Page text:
HDRshooter community

posted in Other on with No Comments

HDRshooter comunity

Maybe some of you have already noticed, the small addition of a spot in the bottom left of the blog. This is a new way you can interact with me, the blog, and also with each other. This is the new HDRshooter community :). Feel free to comment on the blog, post questions, links, your photos, what ever you want, just with few rules: no spaming, no trolling, no NSFW content, keep it civilized :)

When you have the spot opened you can not only join the chat, but if you click on Whats popular you can see the currently most popular posts and pages on the blog. So feel free to give it a try :)



Brackets to play with

And to give it a little push for the start, here you have the brackets from one of my photos. You can edit them in any way you like and share your result in the community chat. In a week from now, I will randomly choose one of those who shared their results and send a free copy of my video tutorials Master exposure blending.

You can download the brackets in RAW format from Dropbox here.

Also feel free to share you results on your facebook/flickr/blog, but please don’t forget to give me credit for the photo and link back here. And of course, please don’t use this photo for any commercial purpose (I’m still the author).


Discount code

And for those who would like to check out my video tutorials right away, you can use the code TWENTYOFF to get 20% off the price until the end of next week. You can find the whole description and the buy link on the Master exposure blending page. 

Alpine panorama

posted in Switzerland, Zermatt on with 2 Replies


How I blend HDR panoramas

Since today I’m sharing a panoramatic photo with your, I thought it would be a great time to remind you, that there is a guide in which I explain how I combine photos for HDR panoramas. You can find it here or in the sidebar menu.

Alpine panorama

I haven’t posted a panorama for some time, so here is a new one :) This one was take form the Schwarzsee under the Matterhorn. The sky was a little too cloudy when I took this, but the view was still great.

This panorama is 12000x3600px big and was created from 5 shots, each from from 2 exposures (I took 5 exposures for each one, but had no need to use them). If you are curious and want to see it bigger, you can find a 4000x1200px big version in my portfolio here. Just choose the original size in bottom right.  I’m not embedding the big version directly into the blog, as it’s over 6Mb :)
Alpine panorama

Focus blending

posted in Other on with No Comments

There are many techniques one has to know when taking landscape shots, and today I will try to explain focus blending :)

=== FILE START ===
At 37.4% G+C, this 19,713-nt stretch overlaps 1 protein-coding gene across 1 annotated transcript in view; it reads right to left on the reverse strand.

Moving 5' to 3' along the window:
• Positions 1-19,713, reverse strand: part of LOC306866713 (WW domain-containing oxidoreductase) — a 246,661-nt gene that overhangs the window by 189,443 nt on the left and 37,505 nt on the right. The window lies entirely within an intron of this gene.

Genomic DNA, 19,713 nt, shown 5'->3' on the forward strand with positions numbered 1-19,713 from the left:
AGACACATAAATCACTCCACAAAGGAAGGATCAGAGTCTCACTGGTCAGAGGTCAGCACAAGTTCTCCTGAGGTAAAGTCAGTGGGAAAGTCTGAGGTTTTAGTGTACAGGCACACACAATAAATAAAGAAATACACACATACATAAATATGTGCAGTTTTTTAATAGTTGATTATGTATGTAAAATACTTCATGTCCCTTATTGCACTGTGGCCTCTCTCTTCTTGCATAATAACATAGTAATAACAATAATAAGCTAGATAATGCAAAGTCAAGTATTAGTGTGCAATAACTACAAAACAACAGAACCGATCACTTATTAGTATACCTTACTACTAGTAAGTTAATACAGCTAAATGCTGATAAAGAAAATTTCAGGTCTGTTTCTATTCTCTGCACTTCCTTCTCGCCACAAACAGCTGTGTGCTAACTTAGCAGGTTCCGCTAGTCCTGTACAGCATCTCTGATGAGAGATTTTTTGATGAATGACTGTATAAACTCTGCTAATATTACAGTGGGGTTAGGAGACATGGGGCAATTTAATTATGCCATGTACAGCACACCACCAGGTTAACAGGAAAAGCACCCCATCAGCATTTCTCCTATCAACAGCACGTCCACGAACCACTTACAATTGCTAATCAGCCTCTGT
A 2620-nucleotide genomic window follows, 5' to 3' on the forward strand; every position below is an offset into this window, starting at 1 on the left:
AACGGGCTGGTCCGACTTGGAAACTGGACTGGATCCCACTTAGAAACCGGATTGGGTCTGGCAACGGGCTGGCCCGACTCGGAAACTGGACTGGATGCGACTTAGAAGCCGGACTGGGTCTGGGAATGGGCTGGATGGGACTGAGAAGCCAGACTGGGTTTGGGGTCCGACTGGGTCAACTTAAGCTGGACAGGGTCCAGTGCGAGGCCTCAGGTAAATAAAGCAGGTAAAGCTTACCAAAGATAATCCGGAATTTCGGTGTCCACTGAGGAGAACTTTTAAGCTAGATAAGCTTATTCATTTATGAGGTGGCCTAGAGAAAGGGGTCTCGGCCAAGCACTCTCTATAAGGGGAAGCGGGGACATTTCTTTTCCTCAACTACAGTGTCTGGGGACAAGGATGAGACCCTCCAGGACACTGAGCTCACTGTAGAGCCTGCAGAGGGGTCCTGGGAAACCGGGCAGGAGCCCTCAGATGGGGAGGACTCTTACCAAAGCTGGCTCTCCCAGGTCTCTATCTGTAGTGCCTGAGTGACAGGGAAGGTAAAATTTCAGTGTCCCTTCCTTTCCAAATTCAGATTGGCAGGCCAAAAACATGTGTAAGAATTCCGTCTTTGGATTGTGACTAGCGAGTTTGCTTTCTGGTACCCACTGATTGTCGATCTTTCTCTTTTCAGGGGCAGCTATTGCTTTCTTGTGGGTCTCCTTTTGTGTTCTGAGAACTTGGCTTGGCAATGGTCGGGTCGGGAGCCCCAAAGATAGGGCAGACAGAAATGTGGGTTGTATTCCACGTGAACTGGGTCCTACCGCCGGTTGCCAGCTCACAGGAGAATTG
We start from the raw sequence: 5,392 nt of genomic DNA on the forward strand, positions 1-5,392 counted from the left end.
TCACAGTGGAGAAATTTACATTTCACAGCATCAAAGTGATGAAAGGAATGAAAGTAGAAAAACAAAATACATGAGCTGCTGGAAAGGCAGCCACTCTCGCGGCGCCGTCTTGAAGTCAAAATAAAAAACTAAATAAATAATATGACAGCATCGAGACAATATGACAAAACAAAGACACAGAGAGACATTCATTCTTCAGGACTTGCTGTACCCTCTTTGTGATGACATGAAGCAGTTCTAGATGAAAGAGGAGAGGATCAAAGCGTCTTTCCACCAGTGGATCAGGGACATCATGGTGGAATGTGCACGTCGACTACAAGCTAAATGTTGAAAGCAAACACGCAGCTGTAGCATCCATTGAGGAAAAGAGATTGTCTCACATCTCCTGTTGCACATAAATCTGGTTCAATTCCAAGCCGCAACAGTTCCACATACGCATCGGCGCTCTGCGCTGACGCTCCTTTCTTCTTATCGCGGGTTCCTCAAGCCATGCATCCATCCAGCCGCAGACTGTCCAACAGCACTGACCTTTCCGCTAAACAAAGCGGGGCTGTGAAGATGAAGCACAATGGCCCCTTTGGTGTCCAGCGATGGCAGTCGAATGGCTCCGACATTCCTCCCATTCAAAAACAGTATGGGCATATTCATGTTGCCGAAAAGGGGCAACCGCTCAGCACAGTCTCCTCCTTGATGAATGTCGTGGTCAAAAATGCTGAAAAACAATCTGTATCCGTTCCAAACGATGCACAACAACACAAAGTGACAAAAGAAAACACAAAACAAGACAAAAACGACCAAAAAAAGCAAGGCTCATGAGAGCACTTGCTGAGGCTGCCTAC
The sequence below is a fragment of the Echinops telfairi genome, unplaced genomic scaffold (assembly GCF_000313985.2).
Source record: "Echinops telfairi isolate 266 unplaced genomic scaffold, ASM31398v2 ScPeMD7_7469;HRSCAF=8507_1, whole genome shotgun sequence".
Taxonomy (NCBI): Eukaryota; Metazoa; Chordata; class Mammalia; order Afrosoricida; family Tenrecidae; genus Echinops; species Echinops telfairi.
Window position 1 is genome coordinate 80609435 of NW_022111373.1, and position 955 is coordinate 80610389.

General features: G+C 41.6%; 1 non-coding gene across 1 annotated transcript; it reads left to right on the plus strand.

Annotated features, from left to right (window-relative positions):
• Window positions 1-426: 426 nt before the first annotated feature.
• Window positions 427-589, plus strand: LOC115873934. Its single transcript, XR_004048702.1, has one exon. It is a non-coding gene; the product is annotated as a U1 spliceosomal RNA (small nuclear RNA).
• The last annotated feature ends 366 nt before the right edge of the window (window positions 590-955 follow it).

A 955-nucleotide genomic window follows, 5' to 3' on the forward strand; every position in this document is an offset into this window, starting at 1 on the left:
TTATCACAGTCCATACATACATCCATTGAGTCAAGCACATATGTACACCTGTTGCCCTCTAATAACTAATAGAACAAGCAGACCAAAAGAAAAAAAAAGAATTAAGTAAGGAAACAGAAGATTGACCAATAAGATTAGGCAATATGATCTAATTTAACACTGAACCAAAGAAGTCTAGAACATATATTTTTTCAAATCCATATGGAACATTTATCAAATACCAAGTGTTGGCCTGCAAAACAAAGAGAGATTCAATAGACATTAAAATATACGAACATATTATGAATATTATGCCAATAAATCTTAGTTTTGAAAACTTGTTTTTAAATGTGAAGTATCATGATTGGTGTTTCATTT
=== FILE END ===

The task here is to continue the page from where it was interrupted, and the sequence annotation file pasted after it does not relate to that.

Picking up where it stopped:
What is Focus blending

Focus blending, or also know as focus stacking, is a technique where you take multiple photos, all focused on a different distance and part of the scene, and put them together in one photo, where everything is in focus. This approach is very popular in Macro photography, where you just can’t get everything into focus in one shot, but is also very useful in landscape photos, where often you want to incorporate a foreground subject, that is just to close to the camera.

Here are two examples where I blended exposures with different focus.

Focus blending
Focus blending


How to take photos with different focus

For focus blending exposures, I really suggest going with full manual. Manual mode and also manual focusing. First of all you need to have the same exposure for all the shots. So setting it up for one, and than just keeping it the same is the simplest way to archive this. Secondly, you want to be 100% sure where the camera is focused, and this is just not possible with autofocus.

The number of needed exposure at different focus, depends on what you are taking photos off. It all depends where the blending transition will be. If it is in the sky, water or any other continuous transition, you will be OK with just two exposures that you can then blend manually. If the transition is much harsher, as the difference between the foreground and the background is bigger, you will need more exposures, and blend them automatically.

To take the shots, just start by focusing either on the background or the foreground, take the shots in full manual mode, and then without changing anything else, refocus on the the next part of the scene. If you are taking more than two shots, do the refocusing just by rotating the focus wheel a little towards infinity, or near focus (based on where you started) and repeat until you have the whole range.

If you want to be exactly precise or are doing macro shots, the best way to go is having a special remote, that can do this for you. For instance the Promote remote can take photos for focus stacking automatically, you set it up for how many shots you want. There are also different software, that can control your camera from a pc or a phone (check out the Helicos Focus), and if you have the Magic lantern firmware, you can do it directly in the camera.

Manual Focus blending

When combining only two exposures, doing it manually is mostly the way to go. Especially when the area of focus is quite different. You will quickly notice, that if someting is in the foreground, and out of focus, it is bigger, than if it is in focus. So blending it just in is not always that simple.

You can see this in this example photo I took in Dubai from Burj Khalifa. The corners of the glass wall, are much thiner when in focus. The only way I was able to manually blend them together was by the use of the sky, as that is same in both photos. On the bottom one, I had to leave a 1-2pixel wide gap, as that was an area for which I had no photo where it was in focus.

Focus blending
Focus blending